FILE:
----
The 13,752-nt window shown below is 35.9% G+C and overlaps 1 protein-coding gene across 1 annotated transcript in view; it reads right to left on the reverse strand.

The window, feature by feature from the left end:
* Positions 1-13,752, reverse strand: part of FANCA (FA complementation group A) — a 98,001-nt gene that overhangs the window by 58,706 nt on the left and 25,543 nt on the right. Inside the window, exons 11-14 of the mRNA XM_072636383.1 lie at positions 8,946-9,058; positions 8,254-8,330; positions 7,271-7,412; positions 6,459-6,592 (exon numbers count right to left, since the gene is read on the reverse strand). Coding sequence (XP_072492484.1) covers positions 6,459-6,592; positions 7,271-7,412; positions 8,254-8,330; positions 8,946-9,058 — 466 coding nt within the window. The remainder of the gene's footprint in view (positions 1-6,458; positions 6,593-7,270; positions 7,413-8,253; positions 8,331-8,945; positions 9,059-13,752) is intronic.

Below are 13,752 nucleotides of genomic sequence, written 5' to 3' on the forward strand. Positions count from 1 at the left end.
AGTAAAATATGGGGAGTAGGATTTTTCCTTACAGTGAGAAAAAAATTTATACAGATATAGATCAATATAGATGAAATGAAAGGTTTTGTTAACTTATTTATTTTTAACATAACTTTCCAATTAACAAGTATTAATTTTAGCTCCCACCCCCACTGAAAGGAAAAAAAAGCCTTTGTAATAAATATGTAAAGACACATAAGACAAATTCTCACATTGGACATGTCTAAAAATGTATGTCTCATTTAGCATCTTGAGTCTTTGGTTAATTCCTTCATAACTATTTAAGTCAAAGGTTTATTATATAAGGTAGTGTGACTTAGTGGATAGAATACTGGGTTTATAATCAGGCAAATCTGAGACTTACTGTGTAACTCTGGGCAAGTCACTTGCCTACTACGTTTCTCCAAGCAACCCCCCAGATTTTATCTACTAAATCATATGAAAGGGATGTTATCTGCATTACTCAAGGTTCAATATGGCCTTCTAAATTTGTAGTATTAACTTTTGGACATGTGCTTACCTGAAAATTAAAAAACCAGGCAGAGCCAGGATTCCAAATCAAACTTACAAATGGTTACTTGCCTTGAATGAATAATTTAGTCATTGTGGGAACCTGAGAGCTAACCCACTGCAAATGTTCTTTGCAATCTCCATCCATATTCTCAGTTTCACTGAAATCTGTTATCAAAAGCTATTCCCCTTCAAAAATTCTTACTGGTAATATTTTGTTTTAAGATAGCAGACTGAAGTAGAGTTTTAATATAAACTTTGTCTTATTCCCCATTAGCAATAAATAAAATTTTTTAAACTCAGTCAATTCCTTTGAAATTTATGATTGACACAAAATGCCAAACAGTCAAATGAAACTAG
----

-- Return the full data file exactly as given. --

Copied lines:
The 13,752-nt window shown below is 35.9% G+C and overlaps 1 protein-coding gene across 1 annotated transcript in view; it reads right to left on the reverse strand.

The window, feature by feature from the left end:
* Positions 1-13,752, reverse strand: part of FANCA (FA complementation group A) — a 98,001-nt gene that overhangs the window by 58,706 nt on the left and 25,543 nt on the right. Inside the window, exons 11-14 of the mRNA XM_072636383.1 lie at positions 8,946-9,058; positions 8,254-8,330; positions 7,271-7,412; positions 6,459-6,592 (exon numbers count right to left, since the gene is read on the reverse strand). Coding sequence (XP_072492484.1) covers positions 6,459-6,592; positions 7,271-7,412; positions 8,254-8,330; positions 8,946-9,058 — 466 coding nt within the window. The remainder of the gene's footprint in view (positions 1-6,458; positions 6,593-7,270; positions 7,413-8,253; positions 8,331-8,945; positions 9,059-13,752) is intronic.

Below are 13,752 nucleotides of genomic sequence, written 5' to 3' on the forward strand. Positions count from 1 at the left end.
AGTAAAATATGGGGAGTAGGATTTTTCCTTACAGTGAGAAAAAAATTTATACAGATATAGATCAATATAGATGAAATGAAAGGTTTTGTTAACTTATTTATTTTTAACATAACTTTCCAATTAACAAGTATTAATTTTAGCTCCCACCCCCACTGAAAGGAAAAAAAAGCCTTTGTAATAAATATGTAAAGACACATAAGACAAATTCTCACATTGGACATGTCTAAAAATGTATGTCTCATTTAGCATCTTGAGTCTTTGGTTAATTCCTTCATAACTATTTAAGTCAAAGGTTTATTATATAAGGTAGTGTGACTTAGTGGATAGAATACTGGGTTTATAATCAGGCAAATCTGAGACTTACTGTGTAACTCTGGGCAAGTCACTTGCCTACTACGTTTCTCCAAGCAACCCCCCAGATTTTATCTACTAAATCATATGAAAGGGATGTTATCTGCATTACTCAAGGTTCAATATGGCCTTCTAAATTTGTAGTATTAACTTTTGGACATGTGCTTACCTGAAAATTAAAAAACCAGGCAGAGCCAGGATTCCAAATCAAACTTACAAATGGTTACTTGCCTTGAATGAATAATTTAGTCATTGTGGGAACCTGAGAGCTAACCCACTGCAAATGTTCTTTGCAATCTCCATCCATATTCTCAGTTTCACTGAAATCTGTTATCAAAAGCTATTCCCCTTCAAAAATTCTTACTGGTAATATTTTGTTTTAAGATAGCAGACTGAAGTAGAGTTTTAATATAAACTTTGTCTTATTCCCCATTAGCAATAAATAAAATTTTTTAAACTCAGTCAATTCCTTTGAAATTTATGATTGACACAAAATGCCAAACAGTCAAATGAAACTAG